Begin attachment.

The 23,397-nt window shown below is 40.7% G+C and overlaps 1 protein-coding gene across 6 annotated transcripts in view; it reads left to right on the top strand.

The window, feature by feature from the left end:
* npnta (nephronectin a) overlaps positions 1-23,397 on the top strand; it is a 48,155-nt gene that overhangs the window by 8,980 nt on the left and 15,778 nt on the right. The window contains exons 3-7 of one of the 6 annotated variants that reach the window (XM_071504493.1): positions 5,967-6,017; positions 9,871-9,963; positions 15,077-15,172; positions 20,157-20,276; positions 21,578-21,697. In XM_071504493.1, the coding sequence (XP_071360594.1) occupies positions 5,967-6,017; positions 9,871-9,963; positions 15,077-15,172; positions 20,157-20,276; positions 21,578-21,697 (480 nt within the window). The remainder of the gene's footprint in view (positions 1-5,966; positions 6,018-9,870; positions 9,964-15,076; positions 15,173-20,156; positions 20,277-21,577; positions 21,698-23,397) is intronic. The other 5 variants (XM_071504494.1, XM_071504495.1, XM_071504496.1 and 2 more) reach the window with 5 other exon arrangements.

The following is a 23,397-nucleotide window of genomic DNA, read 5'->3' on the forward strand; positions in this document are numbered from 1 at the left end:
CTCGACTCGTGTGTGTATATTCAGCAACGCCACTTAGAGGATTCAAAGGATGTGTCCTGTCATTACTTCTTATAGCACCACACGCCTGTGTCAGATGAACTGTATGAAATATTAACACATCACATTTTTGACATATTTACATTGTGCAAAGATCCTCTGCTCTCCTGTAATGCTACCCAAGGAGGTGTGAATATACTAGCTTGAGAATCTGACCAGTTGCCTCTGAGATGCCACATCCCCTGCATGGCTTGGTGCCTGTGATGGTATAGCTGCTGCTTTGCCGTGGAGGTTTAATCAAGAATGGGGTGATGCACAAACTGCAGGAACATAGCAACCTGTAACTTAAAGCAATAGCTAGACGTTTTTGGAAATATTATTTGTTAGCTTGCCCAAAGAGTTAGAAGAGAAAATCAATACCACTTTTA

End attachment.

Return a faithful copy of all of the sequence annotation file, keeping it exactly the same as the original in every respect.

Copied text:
The 23,397-nt window shown below is 40.7% G+C and overlaps 1 protein-coding gene across 6 annotated transcripts in view; it reads left to right on the top strand.

The window, feature by feature from the left end:
* npnta (nephronectin a) overlaps positions 1-23,397 on the top strand; it is a 48,155-nt gene that overhangs the window by 8,980 nt on the left and 15,778 nt on the right. The window contains exons 3-7 of one of the 6 annotated variants that reach the window (XM_071504493.1): positions 5,967-6,017; positions 9,871-9,963; positions 15,077-15,172; positions 20,157-20,276; positions 21,578-21,697. In XM_071504493.1, the coding sequence (XP_071360594.1) occupies positions 5,967-6,017; positions 9,871-9,963; positions 15,077-15,172; positions 20,157-20,276; positions 21,578-21,697 (480 nt within the window). The remainder of the gene's footprint in view (positions 1-5,966; positions 6,018-9,870; positions 9,964-15,076; positions 15,173-20,156; positions 20,277-21,577; positions 21,698-23,397) is intronic. The other 5 variants (XM_071504494.1, XM_071504495.1, XM_071504496.1 and 2 more) reach the window with 5 other exon arrangements.

The following is a 23,397-nucleotide window of genomic DNA, read 5'->3' on the forward strand; positions in this document are numbered from 1 at the left end:
CTCGACTCGTGTGTGTATATTCAGCAACGCCACTTAGAGGATTCAAAGGATGTGTCCTGTCATTACTTCTTATAGCACCACACGCCTGTGTCAGATGAACTGTATGAAATATTAACACATCACATTTTTGACATATTTACATTGTGCAAAGATCCTCTGCTCTCCTGTAATGCTACCCAAGGAGGTGTGAATATACTAGCTTGAGAATCTGACCAGTTGCCTCTGAGATGCCACATCCCCTGCATGGCTTGGTGCCTGTGATGGTATAGCTGCTGCTTTGCCGTGGAGGTTTAATCAAGAATGGGGTGATGCACAAACTGCAGGAACATAGCAACCTGTAACTTAAAGCAATAGCTAGACGTTTTTGGAAATATTATTTGTTAGCTTGCCCAAAGAGTTAGAAGAGAAAATCAATACCACTTTTA